Condos in Miami, traditional music stores, gas-guzzling cars, pharmaceuticals that get bad press and foods made with fats: All marketers, from time to time, confront products that, for whatever reason, become difficult to sell.
While the ultimate goal of marketing is to target products to customers who are ready to buy occasionally products or services require an additional push. When that happens, marketers need creative ideas to tide them over until the market returns, or the company is able to change strategic direction, according to marketers.
From the individual marketer’s point of view, there are times you feel selling something is impossible. But if you think more about it, there are so many different kinds of customers out there. You just need to find them.
If customers aren’t buying, more often than not it is an indication that a company is targeting the wrong people. We all know the saying about one man’s trash being another man’s treasure, and you just need to find the man who treasures your trash.
To find that man, a company must study its market and customers, figure out why its product is or is not clicking with certain segments, and decide what buttons it can push to get targeted customers excited. Going through a systematic, rigorous process of segmentation, targeting and positioning, an age-old marketing approach, is much easier than finding a man who loves your trash.
A selling job is always difficult if you don’t really know your customers well, and if you simply make projections based on your own experience and intuition. Marketers must put themselves in the shoes of customers and think critically. You may find the selling job is not impossible.
When a product or service becomes a tough sell, it’s because customers have obvious objections to it. The goal, therefore, should be “to frame an offer to get rid of the objection.”
For example, in response to concerns about high gas prices, a car dealer can offer free gasoline to move SUVs off the sales lot. That may only work for customers who object to SUVs because of the price of gas. It won’t work for customers who have turned against the product based on concerns about the environment.
At Lynch Hummer in St Louis, Mo., the world’s largest seller of new and pre-owned H1 Hummers in the world and one of only two dealers that sell Hummers and Hummer parts exclusively, the strategy is to remain focused on the vehicle it knows best, but also to develop new lines of business.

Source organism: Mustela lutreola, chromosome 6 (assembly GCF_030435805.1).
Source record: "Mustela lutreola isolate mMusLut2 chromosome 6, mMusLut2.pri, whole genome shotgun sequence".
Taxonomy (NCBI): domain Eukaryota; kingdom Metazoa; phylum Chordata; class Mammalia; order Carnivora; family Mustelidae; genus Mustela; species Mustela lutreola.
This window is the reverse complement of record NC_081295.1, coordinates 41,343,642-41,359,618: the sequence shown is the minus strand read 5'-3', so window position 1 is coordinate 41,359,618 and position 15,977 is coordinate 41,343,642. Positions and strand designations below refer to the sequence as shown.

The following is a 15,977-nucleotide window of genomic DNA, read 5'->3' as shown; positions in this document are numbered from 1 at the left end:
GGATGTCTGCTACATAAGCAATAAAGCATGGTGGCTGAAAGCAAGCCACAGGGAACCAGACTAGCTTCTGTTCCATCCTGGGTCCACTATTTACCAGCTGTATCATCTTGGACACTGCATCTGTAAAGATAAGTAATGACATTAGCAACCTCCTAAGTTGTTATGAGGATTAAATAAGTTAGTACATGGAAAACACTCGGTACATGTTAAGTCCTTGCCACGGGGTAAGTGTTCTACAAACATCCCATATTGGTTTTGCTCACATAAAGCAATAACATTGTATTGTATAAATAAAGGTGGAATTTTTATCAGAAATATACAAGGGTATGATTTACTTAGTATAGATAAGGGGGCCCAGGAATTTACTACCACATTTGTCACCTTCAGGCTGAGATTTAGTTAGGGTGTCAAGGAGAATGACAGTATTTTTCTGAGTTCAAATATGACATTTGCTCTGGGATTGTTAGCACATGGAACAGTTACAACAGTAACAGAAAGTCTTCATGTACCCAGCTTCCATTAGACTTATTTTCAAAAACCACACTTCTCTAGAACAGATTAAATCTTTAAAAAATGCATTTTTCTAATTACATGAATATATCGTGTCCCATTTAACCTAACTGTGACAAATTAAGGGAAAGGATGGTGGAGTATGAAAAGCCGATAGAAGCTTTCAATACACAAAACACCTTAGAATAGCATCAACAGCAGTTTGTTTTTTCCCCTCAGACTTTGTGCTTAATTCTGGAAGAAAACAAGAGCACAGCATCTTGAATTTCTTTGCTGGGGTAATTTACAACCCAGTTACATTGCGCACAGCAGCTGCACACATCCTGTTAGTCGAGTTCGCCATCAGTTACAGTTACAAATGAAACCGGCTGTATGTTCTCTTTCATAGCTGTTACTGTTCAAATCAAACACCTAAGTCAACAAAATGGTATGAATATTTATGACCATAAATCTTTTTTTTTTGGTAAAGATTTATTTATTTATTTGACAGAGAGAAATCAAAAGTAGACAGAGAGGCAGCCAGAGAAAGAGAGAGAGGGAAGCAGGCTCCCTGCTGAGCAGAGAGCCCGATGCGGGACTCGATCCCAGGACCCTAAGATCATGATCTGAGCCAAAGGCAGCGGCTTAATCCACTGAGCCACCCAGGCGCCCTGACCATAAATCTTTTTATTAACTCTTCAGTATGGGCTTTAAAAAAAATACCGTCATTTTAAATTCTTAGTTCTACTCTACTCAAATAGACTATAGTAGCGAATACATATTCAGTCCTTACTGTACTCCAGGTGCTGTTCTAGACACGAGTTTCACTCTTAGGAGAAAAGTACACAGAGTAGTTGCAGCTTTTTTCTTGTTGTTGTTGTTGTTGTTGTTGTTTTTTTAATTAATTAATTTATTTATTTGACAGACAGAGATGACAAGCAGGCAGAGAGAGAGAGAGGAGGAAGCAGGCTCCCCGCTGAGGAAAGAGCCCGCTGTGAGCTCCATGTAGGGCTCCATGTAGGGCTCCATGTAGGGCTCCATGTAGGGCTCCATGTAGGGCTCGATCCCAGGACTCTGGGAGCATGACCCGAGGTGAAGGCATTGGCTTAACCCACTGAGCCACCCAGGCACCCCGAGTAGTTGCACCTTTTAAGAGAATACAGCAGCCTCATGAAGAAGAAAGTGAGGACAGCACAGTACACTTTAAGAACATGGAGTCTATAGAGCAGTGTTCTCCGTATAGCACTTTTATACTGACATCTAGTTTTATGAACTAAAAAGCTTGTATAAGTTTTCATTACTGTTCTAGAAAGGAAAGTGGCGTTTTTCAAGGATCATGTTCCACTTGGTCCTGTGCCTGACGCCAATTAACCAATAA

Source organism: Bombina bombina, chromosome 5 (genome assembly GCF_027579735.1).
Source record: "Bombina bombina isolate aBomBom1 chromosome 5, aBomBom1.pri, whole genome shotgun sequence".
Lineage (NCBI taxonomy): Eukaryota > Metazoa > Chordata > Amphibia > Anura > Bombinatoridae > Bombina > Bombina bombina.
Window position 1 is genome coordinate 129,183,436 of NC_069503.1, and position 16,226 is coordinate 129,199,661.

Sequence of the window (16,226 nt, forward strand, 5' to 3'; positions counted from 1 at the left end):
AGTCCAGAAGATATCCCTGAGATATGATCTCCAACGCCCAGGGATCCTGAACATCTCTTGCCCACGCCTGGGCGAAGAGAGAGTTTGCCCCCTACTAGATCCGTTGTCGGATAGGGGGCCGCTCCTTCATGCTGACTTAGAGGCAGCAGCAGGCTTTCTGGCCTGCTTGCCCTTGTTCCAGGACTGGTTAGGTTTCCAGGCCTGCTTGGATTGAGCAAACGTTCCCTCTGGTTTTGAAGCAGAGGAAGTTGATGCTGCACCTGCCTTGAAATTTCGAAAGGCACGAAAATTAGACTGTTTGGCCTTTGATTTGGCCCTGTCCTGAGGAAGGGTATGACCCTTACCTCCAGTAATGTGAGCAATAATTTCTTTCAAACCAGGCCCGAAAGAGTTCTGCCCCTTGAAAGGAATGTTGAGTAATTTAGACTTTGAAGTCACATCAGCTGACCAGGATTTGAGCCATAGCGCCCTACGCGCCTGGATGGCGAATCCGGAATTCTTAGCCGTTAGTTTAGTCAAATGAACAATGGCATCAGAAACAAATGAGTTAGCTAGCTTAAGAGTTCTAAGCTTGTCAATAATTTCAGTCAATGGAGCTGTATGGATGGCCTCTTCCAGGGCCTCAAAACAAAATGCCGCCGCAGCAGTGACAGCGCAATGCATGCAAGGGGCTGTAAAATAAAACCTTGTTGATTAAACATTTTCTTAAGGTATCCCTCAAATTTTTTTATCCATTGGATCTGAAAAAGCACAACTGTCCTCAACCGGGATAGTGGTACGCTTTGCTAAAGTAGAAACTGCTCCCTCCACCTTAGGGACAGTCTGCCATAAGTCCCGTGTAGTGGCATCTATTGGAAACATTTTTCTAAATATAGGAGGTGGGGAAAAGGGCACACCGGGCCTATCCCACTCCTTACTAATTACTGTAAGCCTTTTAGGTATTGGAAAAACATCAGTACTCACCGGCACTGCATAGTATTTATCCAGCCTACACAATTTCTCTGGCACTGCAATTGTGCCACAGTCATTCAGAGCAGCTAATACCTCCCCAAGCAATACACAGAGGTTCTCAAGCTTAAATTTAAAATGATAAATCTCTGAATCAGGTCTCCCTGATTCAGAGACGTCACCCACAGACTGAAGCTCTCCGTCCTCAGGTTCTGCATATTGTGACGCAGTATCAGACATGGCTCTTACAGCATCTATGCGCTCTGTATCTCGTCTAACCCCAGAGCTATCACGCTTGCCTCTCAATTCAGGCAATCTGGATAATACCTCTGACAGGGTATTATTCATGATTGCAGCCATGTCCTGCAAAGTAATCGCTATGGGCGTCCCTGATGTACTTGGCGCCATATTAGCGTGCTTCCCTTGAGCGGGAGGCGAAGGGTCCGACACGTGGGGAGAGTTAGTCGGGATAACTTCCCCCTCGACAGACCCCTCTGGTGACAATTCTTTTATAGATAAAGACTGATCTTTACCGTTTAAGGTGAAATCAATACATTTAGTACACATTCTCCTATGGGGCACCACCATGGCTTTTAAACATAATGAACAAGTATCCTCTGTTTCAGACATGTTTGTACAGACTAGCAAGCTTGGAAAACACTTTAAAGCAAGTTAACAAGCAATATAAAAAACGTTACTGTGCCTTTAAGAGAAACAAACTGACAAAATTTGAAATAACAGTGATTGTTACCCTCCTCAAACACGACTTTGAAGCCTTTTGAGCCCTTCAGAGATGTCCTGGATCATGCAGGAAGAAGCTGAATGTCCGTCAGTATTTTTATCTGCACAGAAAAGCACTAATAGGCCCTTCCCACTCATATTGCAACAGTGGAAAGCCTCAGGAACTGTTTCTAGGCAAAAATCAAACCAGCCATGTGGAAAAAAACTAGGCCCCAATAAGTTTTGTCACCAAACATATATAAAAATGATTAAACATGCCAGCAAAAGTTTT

The company has already been through several cycles of Hummer ups and downs since the H1 was introduced to the consumer market in 1994. Most of the swings were due to inconsistent production.
As a result, the dealership has always been closely attuned to its customers to keep them interested when supplies were limited, as well as when supplies were plentiful. They never sacrificed customer service or satisfaction.
The company is now expanding its business into pre-owned Hummers, parts and accessories for Hummers, and other cars and trucks. Retailers also face situations where consumers hesitate to buy a new product because they have a similar product that still works. Auto marketers addressed this issue by encouraging vehicle trade-ins, an idea that might also work for other products.
People are more willing to buy a new item for a trade-in discount than they are for the same discount without the trade-in.
For example, someone might want a new digital camera with more features than the camera he or she already owns. A savvy retailer can offer a trade-in discount on the old camera, even if there is no market for the used camera. In this case, the objection is, ‘It still works and I haven’t gotten my money’s worth,’”
Rolling the perceived value of the old item into the new purchase seems to nullify that objection. It has to be the case that the person wants the object, but something is in the way. That’s where creativity and understanding the customer’s perspective is important.
Business cycles can make certain products difficult to move until excess inventory or confidence in the market returns. At the moment, real estate is in one of its cyclical slumps, and in some markets it is not clear where the floor will be.
In this case, marketers need to think seriously about adjusting their price until the market corrects. At some price, [developers] will sell all those condos in Miami. Pricing is a critical element of successful marketing, in good times and in bad, and many companies do not focus enough on getting their pricing right.
Marketers need to consider not only the value of the physical assets for sale, but also non-tangible elements that play into what consumers will be willing to pay.
Sellers in this situation are to identify the most recent buyers, even if there are only a handful of them, and try to find other people in the same category. For example, a few venture funds active in the condo market in South Florida are willing to buy if they can assemble entire blocks of condos. Once you find out who the buyers are in today’s market, you can expand on that.
Some products, like SUVs and real estate, take time to respond to market demand. For example, an automaker needs about four years to readjust its production capability to respond to changes in consumer trends. Marketers should rely on pricing and sophisticated segmentation of the consumer market to find buyers who might still be interested in the waning product.